Posted by Joshua on Saturday, June 20th, 2009
A consensus has been developing among Syria opposition and reform leaders that the EU-Syria Association Agreement that has been on hold since 2004 should be signed. They believe that Syria’s economic opening will lead to greater social liberalism and openness as well. This is the path that the West has pursued with success in China and in Asia more generally. Many argue that intimidation has not worked, so why not try engagement.
The EU-Syrian Association Agreement would encourage various forms of cooperation between the EU and Syria, in particular it would ease tariffs to promote foreign trade and boost investment in industry, tourism and Syria’s financial institutions. But it would also open up cooperation in the arts and less obviously economic spheres of society. Greater economic growth and the expansion of elites and a middle class can only help push forward reform, just at it will surely pull down the walls of mistrust and fear that divide Europe and Syria. Syria’s opposition leaders, disappointed by the failures of the Bush years, are ready for a new strategy of change – one that is not based on intimidation and threats but on the pressure that comes from cooperation, friendship and mutual interest built of positive reinforcement.
In 2004 the progress of the Association Agreement came to a halt when language pertaining to weapons of mass destruction was added to the draft agreement. The Hariri murder in February 2005 gave the coup de grace to the process. Recent understandings between Syria and Lebanon have revived the urgency of getting the agreement back on track. In December 2008 an amended draft of the agreement was initialed, but it remains to be signed by all members of the EU.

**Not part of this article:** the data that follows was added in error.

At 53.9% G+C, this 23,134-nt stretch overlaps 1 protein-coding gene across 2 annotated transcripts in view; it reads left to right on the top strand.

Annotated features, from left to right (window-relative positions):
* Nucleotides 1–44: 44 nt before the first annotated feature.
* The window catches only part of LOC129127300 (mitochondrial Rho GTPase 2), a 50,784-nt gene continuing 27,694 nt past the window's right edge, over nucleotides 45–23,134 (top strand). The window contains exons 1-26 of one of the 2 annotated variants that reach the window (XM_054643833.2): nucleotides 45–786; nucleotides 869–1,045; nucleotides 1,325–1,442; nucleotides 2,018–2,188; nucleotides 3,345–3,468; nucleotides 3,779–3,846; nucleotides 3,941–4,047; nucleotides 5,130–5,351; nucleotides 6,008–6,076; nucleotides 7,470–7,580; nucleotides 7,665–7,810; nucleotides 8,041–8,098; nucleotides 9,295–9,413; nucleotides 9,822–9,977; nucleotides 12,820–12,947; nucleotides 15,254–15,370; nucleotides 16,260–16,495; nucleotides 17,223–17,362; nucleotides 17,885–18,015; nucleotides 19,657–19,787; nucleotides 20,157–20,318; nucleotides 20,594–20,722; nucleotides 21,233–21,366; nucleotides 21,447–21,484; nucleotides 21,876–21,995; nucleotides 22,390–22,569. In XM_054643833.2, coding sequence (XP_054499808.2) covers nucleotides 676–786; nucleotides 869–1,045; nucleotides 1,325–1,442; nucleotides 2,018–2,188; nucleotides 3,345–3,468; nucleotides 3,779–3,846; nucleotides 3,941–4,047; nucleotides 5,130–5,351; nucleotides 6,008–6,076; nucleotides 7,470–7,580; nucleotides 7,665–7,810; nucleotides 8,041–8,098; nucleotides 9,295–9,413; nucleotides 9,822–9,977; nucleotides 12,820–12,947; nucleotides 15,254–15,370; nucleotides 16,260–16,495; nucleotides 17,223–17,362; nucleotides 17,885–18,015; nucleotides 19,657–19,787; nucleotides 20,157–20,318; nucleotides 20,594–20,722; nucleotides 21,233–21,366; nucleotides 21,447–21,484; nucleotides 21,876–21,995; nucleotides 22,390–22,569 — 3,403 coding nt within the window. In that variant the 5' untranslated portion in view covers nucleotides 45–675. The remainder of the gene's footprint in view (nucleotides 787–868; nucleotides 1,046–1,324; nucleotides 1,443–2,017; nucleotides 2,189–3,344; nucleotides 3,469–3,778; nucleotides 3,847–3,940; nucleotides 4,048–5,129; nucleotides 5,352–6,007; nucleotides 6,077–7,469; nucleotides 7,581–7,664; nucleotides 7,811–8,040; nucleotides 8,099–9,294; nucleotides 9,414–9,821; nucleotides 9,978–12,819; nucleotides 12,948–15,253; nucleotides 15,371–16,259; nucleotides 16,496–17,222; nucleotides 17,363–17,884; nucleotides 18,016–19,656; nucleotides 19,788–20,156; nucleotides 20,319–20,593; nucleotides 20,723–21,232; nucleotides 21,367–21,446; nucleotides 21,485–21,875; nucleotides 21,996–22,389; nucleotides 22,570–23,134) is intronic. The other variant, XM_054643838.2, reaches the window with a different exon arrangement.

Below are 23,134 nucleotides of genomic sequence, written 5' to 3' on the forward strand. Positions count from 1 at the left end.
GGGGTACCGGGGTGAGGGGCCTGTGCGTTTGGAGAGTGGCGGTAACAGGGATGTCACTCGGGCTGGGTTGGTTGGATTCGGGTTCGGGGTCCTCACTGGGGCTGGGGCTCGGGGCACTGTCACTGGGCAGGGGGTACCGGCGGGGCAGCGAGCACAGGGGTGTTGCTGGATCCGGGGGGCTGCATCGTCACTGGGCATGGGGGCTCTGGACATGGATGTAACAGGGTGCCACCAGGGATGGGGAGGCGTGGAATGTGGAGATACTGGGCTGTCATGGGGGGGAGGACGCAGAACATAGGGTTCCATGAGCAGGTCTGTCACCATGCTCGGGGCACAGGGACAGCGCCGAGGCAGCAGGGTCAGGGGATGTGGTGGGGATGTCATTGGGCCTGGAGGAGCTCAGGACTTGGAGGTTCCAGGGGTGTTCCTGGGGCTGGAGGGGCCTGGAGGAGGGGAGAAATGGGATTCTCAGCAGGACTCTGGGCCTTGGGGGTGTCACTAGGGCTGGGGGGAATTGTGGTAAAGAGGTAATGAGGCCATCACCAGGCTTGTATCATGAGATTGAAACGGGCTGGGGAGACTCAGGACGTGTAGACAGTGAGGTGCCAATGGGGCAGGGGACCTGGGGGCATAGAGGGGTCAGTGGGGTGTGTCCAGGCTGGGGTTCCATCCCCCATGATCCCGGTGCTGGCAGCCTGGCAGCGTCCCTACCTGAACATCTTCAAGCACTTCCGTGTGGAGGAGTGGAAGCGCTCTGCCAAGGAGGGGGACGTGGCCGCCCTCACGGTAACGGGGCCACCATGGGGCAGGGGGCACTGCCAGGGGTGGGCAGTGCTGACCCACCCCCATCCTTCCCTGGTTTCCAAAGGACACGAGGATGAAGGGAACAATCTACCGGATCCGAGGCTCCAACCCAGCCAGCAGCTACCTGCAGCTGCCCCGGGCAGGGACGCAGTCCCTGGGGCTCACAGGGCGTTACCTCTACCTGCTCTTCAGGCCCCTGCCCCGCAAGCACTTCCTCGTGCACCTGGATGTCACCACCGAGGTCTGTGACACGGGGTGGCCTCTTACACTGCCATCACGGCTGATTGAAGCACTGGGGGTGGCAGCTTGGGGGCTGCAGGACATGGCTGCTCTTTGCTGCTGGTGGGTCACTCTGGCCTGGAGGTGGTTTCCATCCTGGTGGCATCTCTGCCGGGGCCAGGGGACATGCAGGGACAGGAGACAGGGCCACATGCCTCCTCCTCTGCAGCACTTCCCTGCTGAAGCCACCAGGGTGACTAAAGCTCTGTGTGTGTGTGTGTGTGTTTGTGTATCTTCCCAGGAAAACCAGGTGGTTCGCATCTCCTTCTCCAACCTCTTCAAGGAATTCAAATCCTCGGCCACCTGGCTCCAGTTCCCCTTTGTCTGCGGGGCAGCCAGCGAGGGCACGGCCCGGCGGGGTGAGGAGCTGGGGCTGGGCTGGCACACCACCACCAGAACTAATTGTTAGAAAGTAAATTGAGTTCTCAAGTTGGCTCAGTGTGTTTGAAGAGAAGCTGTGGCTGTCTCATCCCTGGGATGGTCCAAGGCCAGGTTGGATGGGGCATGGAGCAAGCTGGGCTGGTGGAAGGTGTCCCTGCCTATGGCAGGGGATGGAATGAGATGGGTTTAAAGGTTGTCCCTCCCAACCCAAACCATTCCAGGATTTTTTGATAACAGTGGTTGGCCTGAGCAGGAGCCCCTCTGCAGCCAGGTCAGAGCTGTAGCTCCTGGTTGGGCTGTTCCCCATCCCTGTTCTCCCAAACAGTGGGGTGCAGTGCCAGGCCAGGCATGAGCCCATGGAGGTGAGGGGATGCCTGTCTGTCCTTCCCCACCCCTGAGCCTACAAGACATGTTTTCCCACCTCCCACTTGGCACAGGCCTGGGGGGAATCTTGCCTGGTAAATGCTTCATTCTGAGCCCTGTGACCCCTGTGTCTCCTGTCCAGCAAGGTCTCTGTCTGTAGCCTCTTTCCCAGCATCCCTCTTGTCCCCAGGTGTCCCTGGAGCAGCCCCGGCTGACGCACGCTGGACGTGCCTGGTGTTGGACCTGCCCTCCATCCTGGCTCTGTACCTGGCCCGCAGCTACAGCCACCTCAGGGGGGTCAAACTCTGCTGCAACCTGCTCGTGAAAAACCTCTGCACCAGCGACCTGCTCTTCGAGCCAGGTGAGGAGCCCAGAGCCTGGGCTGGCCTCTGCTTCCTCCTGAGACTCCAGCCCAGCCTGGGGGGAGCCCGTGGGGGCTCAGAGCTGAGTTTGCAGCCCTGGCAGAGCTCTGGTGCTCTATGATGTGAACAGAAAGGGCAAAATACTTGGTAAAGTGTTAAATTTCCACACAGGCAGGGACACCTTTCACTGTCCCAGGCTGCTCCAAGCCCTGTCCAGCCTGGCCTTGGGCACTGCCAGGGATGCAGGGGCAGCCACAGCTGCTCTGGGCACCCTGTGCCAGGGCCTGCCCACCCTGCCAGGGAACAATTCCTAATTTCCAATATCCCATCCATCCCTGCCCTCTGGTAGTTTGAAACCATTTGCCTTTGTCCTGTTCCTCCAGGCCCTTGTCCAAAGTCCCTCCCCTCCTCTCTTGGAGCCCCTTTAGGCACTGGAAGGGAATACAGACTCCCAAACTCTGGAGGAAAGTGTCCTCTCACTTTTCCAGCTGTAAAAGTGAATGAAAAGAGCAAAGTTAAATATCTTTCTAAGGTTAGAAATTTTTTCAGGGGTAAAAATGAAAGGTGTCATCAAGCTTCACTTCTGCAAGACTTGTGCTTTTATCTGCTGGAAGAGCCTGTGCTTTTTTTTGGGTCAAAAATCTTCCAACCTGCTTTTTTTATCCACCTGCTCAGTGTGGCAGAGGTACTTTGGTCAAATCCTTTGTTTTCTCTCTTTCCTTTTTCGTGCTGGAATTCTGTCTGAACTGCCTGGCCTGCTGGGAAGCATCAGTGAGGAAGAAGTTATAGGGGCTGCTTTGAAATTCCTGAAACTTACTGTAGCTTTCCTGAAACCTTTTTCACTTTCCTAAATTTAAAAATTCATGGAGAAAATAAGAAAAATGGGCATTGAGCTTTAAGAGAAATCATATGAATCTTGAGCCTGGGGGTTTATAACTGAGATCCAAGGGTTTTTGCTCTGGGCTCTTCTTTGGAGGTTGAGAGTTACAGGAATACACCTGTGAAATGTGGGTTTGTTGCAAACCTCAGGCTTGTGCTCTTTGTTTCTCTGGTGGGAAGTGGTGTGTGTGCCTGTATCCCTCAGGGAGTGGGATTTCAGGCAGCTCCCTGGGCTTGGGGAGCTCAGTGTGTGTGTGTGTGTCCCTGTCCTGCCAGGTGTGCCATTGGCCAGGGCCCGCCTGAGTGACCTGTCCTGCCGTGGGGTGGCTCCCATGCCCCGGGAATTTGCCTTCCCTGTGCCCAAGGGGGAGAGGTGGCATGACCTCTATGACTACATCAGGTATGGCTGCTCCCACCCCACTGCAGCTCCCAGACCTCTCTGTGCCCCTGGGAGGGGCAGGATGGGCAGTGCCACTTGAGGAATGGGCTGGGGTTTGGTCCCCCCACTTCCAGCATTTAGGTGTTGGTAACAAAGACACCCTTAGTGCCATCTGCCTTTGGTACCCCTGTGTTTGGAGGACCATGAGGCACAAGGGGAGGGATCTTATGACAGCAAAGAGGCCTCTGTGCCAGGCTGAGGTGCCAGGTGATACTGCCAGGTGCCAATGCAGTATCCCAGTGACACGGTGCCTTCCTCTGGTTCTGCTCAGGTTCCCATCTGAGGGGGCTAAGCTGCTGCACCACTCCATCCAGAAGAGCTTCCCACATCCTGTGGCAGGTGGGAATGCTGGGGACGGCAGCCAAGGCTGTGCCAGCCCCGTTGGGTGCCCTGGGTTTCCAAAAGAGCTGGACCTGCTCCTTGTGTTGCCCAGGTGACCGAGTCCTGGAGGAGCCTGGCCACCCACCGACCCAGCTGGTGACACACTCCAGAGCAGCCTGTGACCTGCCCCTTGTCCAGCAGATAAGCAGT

Supporters of the process point to the efforts Syria has made in cooperating with European countries to work out a compromise on Lebanon that has permitted the election of a president, the smooth unfolding of parliamentary elections a few weeks ago with no Syrian interference, and a steady increase in Iraqi stability which has been accompanied by a decline in the numbers of recorded infiltrators making their way across the Syrian-Iraqi border.
Syria has also been helping the West in Palestine and looking for openings for itself to negotiate a final peace with Israel. Damascus has pushed for understanding between the PLO and Hamas in Palestine. Only today Abbas was in Damascus to discuss Palestinian unity with President Assad.
Much of this progress between Syria and the West has come about because of President Sarkozy’s bold initiative in breaking with his predecessor’s policy of isolating Syria a year ago. The Doha agreement of May 21, 2008, in which Sarkozy played a key role, was a watershed. Damascus responded positively to promises of cooperation and the political paralysis which had characterized Lebanese affairs for three years ended. Almost immediately Syria and Israel announced the resumption of peace negotiations with Turkey acting as a mediator. President Obama has capitalized on this spirit of compromise which has convinced authorities in Damascus that change can be real. President Assad is eager to push forward with cooperation.
EU External Relations Commissioner Benita Ferrero-Waldner stated last week during a visit to Syria that the EU-Syria association agreement, which was initialed on 14 December 2008, will be signed in the current year. Mr Dardari said that the agreement was due to be signed in the first half of 2009, but the signatures have not all come in yet. It would be a shame if new restrictive language is added at the last minute that could derail the final signing of the agreement. It is time for a new way forward.